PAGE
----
The nice peach opal shown, from Hoosiers Carl and Eunice Booker’s collection, is six and one-half inches in diameter at its zenith, one and one-eighth inches at its nadir. The underside of the base of both plates is plain. Their Jeweled Heart exteriors are, like most, uniridized.
The tailoring of the illustrated crimped-edge peach opal bowl, also from the Becker collection, is noteworthy in that it has one crimp for each of its 30 interior rays, rays and crimps perfectly aligned, indicating just how carefully some Dugan pieces were crafted. The top diameter is six and three-eighth inches, and it stands one and three-fourth inches tall. The underside of the base is plain, not starred.
Seldom Seen Shapes
All reported out-of-the-ordinary shapes are peach opal pieces produced from a small mold. All have a star embedded in the bottom of the base. They are alluring shapes that collectors can buy at nominal cost.
Banana-Shape Bowl. Ruffled and tightly-crimped banana-shape dishes, with two opposite sides pulled in, measure from six and one-half to seven inches in length and from three and five-eighth to four inches at the tightest point of the told. They stand about one and three-fourth inches tall. Most exhibit a dark orange surface color with plenty of opalescence. Banana bowls, while scarce, are not as difficult to find as once believed.
Basket in Metal Frame. A tightly-crimped banana-shape bowl is also available as part of a two-piece basket. In baskets, the bowl is set in a fancy metal frame with arched handle.
The bowl of the illustrated basket measures six and three-fourth inches from end to end and five inches at its waist. The girth of the basket’s bowl is greater than that of typical banana bowls, indicating that it was configured to fit snugly in the holder and that not just any banana bowl will do. In frame, the basket stands six inches tall. It sold on an eBay auction a few years back.
Other Dugan bowls set in metal frames—like large collar-base Ski Star, mid-size Daisy Dear, and small deeply ruffled Fishscale and Beads, and ruffled and tightly-crimped banana-shape Petal and Fan/Jeweled Heart—also occasionally surface. Frames for baskets or condiment containers of this type were outsourced by the firm, not in-house produced. These baskets were marketed in small quantities, probably as novelty or niche items, from roughly late 1910 through 1911.
Basket with Separately Attached Handle. The tightly-crimped (but not ruffled) banana-shape basket with separately attached, clear crystal handle is unique among Dugan’s carnival baskets in that the handle is V-shaped rather than rounded or looped. The V-shape handle, however, is known to have been used by Dugan in pre-carnival basket production.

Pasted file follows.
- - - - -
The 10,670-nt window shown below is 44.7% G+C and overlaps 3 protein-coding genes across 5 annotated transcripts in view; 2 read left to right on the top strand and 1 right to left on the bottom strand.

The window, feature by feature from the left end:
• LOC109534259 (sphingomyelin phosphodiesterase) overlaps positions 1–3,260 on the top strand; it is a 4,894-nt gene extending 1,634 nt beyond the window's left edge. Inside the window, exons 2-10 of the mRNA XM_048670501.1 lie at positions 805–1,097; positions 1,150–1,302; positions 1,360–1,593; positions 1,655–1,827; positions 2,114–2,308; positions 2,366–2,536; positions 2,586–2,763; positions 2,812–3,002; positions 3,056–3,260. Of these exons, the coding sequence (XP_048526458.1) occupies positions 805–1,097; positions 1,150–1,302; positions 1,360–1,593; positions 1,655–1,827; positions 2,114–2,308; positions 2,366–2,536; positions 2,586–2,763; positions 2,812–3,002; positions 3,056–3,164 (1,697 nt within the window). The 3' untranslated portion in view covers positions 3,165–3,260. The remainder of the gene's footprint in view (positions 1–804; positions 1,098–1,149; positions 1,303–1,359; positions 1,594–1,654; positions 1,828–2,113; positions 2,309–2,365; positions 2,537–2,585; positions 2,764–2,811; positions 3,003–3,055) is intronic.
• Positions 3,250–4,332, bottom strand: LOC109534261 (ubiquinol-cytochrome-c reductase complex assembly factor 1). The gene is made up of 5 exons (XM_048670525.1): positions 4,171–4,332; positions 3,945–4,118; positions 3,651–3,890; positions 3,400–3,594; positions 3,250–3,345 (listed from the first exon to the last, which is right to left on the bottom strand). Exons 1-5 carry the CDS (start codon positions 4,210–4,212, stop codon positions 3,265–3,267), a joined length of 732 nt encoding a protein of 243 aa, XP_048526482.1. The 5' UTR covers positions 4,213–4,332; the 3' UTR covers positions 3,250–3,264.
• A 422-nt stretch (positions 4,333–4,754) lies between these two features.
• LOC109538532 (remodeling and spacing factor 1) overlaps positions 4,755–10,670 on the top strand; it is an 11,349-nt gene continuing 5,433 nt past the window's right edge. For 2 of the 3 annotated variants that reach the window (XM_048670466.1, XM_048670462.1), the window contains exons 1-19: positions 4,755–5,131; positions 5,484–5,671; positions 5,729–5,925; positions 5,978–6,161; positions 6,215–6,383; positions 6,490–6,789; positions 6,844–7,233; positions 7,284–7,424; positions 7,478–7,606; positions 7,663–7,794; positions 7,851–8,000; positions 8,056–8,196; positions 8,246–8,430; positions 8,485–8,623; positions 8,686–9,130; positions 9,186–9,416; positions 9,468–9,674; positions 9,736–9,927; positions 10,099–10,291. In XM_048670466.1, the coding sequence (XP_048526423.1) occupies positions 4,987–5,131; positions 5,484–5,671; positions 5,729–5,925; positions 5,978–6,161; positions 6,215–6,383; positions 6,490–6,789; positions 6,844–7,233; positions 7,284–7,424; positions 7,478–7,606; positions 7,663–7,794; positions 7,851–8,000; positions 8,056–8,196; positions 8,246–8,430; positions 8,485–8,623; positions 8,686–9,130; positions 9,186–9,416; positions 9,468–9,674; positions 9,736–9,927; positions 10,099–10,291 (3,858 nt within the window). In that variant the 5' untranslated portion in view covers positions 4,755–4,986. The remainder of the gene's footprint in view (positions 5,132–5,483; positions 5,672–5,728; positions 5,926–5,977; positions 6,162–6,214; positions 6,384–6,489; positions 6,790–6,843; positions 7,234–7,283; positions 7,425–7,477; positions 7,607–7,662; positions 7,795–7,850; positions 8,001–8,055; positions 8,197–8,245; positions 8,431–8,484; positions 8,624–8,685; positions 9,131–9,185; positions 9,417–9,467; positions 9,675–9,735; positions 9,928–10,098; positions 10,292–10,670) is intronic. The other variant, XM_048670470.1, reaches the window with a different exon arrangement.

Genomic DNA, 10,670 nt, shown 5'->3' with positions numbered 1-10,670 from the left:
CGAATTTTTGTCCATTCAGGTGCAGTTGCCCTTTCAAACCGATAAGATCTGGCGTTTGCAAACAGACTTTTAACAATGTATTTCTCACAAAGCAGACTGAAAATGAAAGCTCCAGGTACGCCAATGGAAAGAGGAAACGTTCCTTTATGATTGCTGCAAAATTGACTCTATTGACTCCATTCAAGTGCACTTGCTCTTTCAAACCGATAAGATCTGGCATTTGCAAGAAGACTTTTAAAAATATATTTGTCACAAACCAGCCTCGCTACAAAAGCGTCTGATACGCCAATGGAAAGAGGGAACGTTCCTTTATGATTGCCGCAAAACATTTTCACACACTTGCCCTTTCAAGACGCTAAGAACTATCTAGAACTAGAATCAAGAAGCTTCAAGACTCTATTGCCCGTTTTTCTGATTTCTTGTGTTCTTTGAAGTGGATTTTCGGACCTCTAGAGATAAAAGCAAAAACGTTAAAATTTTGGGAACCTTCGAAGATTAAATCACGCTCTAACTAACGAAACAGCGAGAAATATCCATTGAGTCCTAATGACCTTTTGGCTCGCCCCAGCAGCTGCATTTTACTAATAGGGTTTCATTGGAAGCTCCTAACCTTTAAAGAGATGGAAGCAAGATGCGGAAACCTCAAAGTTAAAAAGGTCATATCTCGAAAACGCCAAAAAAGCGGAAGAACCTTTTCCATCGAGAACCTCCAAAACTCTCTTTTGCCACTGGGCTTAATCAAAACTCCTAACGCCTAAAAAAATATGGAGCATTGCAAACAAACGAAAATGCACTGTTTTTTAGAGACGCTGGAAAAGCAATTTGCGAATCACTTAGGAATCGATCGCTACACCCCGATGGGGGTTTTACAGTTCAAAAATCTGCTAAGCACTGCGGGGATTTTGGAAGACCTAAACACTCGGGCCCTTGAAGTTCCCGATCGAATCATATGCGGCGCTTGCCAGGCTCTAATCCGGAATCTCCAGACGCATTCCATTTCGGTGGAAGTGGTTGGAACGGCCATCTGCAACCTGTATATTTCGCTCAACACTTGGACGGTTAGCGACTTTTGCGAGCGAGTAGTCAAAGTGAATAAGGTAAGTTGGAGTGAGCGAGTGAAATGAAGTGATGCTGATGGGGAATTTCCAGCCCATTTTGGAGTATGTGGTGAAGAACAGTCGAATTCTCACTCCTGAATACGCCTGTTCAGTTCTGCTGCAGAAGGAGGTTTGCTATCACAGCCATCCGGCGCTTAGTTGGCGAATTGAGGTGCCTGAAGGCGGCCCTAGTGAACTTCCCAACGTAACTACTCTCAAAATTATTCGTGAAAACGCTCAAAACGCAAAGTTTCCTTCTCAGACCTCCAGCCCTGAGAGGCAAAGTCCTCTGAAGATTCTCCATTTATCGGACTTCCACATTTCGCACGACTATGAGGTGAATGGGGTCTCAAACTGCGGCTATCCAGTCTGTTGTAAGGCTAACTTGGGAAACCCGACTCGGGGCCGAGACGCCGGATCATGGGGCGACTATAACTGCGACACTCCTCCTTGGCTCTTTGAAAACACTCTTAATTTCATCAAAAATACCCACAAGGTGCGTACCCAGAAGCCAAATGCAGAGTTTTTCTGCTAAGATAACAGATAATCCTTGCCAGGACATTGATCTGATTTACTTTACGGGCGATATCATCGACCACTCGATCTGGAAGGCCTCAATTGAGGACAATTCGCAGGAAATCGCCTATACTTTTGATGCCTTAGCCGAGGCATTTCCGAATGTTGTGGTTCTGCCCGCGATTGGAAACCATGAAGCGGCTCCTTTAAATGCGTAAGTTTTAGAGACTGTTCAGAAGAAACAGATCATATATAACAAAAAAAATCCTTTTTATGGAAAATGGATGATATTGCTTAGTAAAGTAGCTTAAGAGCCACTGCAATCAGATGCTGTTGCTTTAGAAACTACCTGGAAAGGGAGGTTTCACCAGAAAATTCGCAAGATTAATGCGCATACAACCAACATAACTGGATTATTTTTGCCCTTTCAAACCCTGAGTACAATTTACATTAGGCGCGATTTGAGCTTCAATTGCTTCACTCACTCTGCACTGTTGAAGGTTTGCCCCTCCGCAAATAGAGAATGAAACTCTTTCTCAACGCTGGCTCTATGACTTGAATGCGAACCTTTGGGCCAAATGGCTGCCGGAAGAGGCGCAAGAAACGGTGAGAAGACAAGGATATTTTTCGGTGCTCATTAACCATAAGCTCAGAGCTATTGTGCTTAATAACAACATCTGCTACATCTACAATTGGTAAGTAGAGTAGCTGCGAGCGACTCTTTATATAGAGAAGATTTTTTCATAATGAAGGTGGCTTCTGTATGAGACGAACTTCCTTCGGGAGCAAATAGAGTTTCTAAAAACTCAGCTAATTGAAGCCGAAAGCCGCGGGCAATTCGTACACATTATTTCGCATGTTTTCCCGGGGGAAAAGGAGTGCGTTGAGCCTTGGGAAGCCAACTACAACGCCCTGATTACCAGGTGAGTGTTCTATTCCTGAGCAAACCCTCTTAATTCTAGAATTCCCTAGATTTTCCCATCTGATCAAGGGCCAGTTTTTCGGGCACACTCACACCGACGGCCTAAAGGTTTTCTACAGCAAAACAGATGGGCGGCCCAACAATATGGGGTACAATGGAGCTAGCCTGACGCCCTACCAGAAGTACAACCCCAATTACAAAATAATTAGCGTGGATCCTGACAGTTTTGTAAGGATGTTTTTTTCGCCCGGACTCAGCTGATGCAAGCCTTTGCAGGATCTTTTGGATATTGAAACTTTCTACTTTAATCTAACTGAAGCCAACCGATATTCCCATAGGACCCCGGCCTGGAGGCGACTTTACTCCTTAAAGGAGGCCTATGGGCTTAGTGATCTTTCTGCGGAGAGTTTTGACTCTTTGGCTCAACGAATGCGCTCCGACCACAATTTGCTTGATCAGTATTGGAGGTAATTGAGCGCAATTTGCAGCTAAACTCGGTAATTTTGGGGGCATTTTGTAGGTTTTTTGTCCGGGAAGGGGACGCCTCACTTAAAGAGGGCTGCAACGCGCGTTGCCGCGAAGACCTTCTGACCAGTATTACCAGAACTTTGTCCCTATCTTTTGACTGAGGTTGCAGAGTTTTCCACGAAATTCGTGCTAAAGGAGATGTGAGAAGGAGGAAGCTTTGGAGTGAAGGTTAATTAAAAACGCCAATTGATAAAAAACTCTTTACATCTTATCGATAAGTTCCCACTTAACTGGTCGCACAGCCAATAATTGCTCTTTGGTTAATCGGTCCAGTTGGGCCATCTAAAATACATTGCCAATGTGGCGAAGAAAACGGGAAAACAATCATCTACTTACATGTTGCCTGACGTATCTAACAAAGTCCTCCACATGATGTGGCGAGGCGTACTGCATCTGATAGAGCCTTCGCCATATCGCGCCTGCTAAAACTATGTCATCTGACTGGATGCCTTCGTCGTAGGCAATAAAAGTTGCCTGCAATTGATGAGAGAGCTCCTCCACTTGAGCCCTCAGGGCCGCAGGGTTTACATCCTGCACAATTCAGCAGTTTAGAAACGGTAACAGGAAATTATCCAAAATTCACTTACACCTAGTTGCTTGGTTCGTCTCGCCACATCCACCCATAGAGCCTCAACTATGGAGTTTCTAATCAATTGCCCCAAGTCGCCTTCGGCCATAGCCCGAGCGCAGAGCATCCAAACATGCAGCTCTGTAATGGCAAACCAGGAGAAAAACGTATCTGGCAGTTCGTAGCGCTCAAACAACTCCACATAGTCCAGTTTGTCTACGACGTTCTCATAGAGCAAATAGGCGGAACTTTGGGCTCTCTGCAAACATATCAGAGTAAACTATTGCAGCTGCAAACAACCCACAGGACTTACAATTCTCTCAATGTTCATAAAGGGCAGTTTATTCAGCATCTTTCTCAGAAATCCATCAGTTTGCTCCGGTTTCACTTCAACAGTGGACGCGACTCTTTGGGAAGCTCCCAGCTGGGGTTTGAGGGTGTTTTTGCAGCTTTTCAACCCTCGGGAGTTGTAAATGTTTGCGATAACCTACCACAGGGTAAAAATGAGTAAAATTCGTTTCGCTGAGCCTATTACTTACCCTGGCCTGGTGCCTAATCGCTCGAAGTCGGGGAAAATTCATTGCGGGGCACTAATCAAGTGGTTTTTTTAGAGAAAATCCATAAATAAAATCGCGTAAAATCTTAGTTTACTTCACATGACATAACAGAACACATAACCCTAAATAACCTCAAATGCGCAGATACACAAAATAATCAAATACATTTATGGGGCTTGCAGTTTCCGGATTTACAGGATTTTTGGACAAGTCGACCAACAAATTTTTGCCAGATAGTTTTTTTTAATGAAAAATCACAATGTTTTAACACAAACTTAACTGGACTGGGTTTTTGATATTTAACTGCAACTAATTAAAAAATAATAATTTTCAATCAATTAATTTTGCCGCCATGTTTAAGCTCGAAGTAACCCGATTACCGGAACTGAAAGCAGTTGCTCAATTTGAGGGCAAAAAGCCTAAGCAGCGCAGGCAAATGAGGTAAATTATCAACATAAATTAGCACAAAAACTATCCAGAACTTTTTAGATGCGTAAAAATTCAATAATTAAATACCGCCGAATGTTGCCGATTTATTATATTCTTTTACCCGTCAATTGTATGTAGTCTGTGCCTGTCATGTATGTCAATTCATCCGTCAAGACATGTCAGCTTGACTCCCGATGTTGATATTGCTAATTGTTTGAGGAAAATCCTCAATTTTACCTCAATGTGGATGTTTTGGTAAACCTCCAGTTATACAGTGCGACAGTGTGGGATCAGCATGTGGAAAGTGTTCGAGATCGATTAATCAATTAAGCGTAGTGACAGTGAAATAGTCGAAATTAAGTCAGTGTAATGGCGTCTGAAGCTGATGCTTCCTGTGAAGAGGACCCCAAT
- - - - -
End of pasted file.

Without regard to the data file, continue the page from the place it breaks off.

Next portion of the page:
These baskets range from six and one-fourth to seven inches in length and from four and one-fourth to five inches wide where the handle is attached. They range in height from three and three-fourth to four and one-half inches. Their base diameter is two and three-fourth inches. Baskets like this are susceptible to damage where the handle was fused to the bowl.
This basket, while scarce, is more available than once thought, suggesting it was a line item. It is a highly desirable shape but rarely brings much money when sold. That’s likely because the surface color and iridescence are hardly ever what can be described as lush. It is intriguing to think about what one in vivid orange would bring.
Tri-Cornered Bowl. The tightly-crimped tri-cornered bowl is an uncommon shape in the pattern but is not a bona fide whimsey because it is anything but an unusual or “strange” shape. The illustrated piece sold at Mickey Reichel’s April 2, 2016, auction in Booneville, Missouri. It is six inches from one end to the other and one and seven-eighth to two and one-fourth inches tall, height dependent on where the measurement was taken on the perimeter. It has 30 rays on its top side. Dave Doty has reported that another sold in 2015.
Handgrip Plate. Dave also reported the 2015 sale of a peach opal handgrip plate. Because it brought but $15, it must have been ugly as a mud fence or made by Westmoreland or another of Dugan’s competitors.
I extend thanks to collectors who have provided photos, descriptions, “counts,” and other information: Neal Becker, Carl Booker, Barb Chamberlain, April and Kevin Clark, Kate Lavelle, Bob Preseau, and Mickey Reichel. Without their help, an article like this would be difficult, if not impossible, to put together.
This article first appeared in The Carnival Glass Pump in the June 2016 issue and is reprinted with permission.